WNUF Halloween Special

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WNUF Halloween Special
WNUF Halloween Special cover.jpg
Directed by Chris LaMartina
James Branscome
Shawn Jones
Scott Maccubbin
Lonnie Martin
Matthew Menter
Andy Schoeb
Written by Chris LaMartina
Jimmy George
Pat Storck
Michael Joseph Moran
Carley Cooper
Shawn Jones
Lonnie Martin
Scott Maccubbin
James Branscome
Matthew Menter
Andy Schoeb
Story by Chris LaMartina
Jimmy George
Jamie Nash
Starring Paul Fahrenkopf
Aaron Henkin
Nicolette le Faye
Cinematography Chris LaMartina
Edited by Chris LaMartina
Midnight Crew Studios
Release date
  • October 18, 2013 (2013-10-18)
Running time
83 minutes
Country United States
Language English
Budget $1,500[1]

The WNUF Halloween Special is a 2013 comedy horror film. The main portion of the film was directed by Chris LaMartina, who also helped to co-write the film. Parody commercials are shown throughout the film, some of which were written and directed by persons other than LaMartina. The movie's plot follows a television personality that decides to investigate strange supernatural occurrences at a house purported to be haunted. WNUF Halloween Special was given a limited VHS run of 300 copies on October 18, 2013,[2] and was given a DVD release in November of the same year.[3]


The film presents itself as a television recording of television channel WNUF's Halloween special that aired on October 31, 1987. The movie's main plot centers upon Frank Stewart (Paul Fahrenkopf), a television reporter that has decided to broadcast himself live as he and four other people (including the cameraman) investigate the Webber House, the site of the brutal murder of a husband and wife. Donald Webber, the suspected murderer and the couple's son, claims that he was commanded to murder his parents by demonic entities that he accidentally summoned using a Ouija board. Since that day, the house has been reported to be haunted and an anonymous police officer testifies that he and other fellow police officers have witnessed paranormal activity at the house. Frank initially treats the broadcast as a novelty, even going so far as to dismiss the concerns of paranormal investigators Louis and Claire Berger (Brian St. August and Helenmary Ball), as Claire immediately states that the house contains a menacing presence and that they are in danger as long as they are in the house. He tries to dissuade fears by bringing in Father Joseph Matheson (Robert Long II), who Frank claims is versed in Catholic exorcism rites, despite the priest's assertion that he only has a perfunctory knowledge of the rites and has never actually performed an exorcism.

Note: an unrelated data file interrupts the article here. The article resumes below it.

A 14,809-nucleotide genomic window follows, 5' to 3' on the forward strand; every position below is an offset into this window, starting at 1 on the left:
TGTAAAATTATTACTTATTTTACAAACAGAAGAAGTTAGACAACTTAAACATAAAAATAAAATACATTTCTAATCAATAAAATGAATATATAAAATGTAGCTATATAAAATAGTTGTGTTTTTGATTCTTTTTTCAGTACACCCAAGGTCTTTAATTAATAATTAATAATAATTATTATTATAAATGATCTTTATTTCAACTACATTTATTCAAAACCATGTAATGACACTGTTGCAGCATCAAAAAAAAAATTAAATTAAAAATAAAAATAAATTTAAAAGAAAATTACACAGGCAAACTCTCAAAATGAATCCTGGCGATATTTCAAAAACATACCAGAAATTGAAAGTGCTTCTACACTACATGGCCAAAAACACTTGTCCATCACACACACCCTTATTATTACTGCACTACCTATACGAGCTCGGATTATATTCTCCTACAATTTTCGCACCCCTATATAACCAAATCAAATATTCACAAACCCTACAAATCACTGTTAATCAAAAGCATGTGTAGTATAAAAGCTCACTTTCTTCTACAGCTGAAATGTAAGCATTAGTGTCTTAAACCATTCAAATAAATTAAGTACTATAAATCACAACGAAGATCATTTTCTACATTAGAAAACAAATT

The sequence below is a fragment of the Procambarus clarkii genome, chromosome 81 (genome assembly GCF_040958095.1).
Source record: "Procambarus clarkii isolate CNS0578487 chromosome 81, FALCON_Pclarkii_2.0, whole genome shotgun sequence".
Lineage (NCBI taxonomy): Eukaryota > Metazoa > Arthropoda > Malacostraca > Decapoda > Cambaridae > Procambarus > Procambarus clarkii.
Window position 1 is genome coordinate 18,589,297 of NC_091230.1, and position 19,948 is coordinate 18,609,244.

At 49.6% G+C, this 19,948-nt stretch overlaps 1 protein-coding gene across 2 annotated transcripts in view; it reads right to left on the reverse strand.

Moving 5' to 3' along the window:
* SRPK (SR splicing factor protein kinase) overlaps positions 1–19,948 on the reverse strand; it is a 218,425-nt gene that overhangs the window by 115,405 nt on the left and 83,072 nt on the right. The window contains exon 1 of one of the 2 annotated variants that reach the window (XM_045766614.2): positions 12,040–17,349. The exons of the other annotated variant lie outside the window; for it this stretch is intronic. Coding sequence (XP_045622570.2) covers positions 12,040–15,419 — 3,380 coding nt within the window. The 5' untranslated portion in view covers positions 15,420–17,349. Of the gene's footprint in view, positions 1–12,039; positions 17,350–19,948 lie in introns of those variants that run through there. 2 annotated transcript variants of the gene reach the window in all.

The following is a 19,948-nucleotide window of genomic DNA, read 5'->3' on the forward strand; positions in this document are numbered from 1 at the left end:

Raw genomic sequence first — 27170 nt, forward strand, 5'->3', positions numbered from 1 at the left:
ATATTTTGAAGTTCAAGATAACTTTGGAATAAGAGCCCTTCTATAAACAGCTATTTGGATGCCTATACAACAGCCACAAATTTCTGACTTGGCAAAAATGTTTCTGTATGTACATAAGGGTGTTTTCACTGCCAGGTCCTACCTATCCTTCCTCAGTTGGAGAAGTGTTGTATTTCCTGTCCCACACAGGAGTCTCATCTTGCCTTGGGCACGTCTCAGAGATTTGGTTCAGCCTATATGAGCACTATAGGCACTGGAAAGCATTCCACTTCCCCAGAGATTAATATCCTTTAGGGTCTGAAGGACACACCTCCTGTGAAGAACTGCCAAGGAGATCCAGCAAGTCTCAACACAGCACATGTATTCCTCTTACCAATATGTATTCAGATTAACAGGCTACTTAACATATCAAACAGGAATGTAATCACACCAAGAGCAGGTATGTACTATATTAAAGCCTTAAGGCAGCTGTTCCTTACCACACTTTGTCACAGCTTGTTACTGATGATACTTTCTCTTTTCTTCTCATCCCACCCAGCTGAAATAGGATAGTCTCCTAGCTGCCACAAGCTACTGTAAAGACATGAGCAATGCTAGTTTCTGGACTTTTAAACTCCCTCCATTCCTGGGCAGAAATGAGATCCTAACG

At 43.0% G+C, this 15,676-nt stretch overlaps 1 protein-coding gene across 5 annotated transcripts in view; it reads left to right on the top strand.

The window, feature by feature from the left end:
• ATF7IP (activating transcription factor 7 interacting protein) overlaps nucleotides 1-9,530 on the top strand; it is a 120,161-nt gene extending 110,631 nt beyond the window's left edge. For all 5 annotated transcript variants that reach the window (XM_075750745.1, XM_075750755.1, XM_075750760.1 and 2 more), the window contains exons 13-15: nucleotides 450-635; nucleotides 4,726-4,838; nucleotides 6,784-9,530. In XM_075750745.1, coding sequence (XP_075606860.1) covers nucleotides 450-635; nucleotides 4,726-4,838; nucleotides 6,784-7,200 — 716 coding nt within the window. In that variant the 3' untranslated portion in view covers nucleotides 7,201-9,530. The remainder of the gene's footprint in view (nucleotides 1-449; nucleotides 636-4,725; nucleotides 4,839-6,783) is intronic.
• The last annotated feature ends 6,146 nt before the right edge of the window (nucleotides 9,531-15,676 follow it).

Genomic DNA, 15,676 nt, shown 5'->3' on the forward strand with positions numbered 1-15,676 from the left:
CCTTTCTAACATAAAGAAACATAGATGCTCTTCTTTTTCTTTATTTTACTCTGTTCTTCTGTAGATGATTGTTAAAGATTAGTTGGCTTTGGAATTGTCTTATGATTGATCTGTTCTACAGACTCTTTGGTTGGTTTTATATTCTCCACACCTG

As the film progresses the Bergers grow more and more tense, especially after Claire's cat Shadow (which she uses to help her with communications with the dead) goes missing. Frank manages to convince them to continue with the broadcast and hold a seance, even after their EVP recorder is smashed off camera by an unseen force. The couple finally leaves the house after their cat is discovered to have been brutally torn to pieces. Trying to keep the broadcast moving, Frank manages to convince a very reluctant Father Joseph to perform an exorcism, despite his protestations that the Church must approve all exorcisms. They move to the basement, where Father Joseph again tries to back out of the exorcism. As he begins to read the rights, the two hear a noise and try to go upstairs but find that they cannot leave the basement. As Frank grows more frantic, his producer Veronica (Nicolette le Faye) asks if the Bergers have returned to the house. The film then cuts to a commercial, after which Veronica is shown stating that she has sent an intern into the house with a camera to rescue the two men and to see what has happened as a whole. The frightened intern ventures into the house but is knocked over and presumably murdered by an unknown person wearing a flannel shirt. During this time the body of Claire Berger is shown on camera, which shows that the Bergers never made it out of the house and were both killed. Veronica frantically implores Frank to break down the door and leave the house, which prompts Frank to once again demand that Father Joseph perform an exorcism. Joseph then angrily states that he was not a priest and is only an actor. As Veronica prepares to cut to commercial, Frank discovers that the basement door has opened and goes out the door, only to be knocked down by the unknown person. The station cuts to a technical difficulties screen followed by static, after which point the bodies of the Bergers, Joseph, cameraman, and intern are shown. Frank is shown to be alive and the assailants are proven to be a human man and woman, two insane religious people who were seen previously in the film stating that Halloween was evil and making various threats that people participating in the holiday were doomed. The man then films his female partner cutting out Frank's tongue before the man glibly wishes the audience a happy Halloween. The film ends with a brief moment of static before a clip is shown of two sober newscasters stating that Frank and the others are all missing. They do not mention the deaths, leaving it up to the viewer to determine if the clip shown was part of the live broadcast or if it was something added to a personal video tape, meaning that we are viewing the copy owned by the murderers.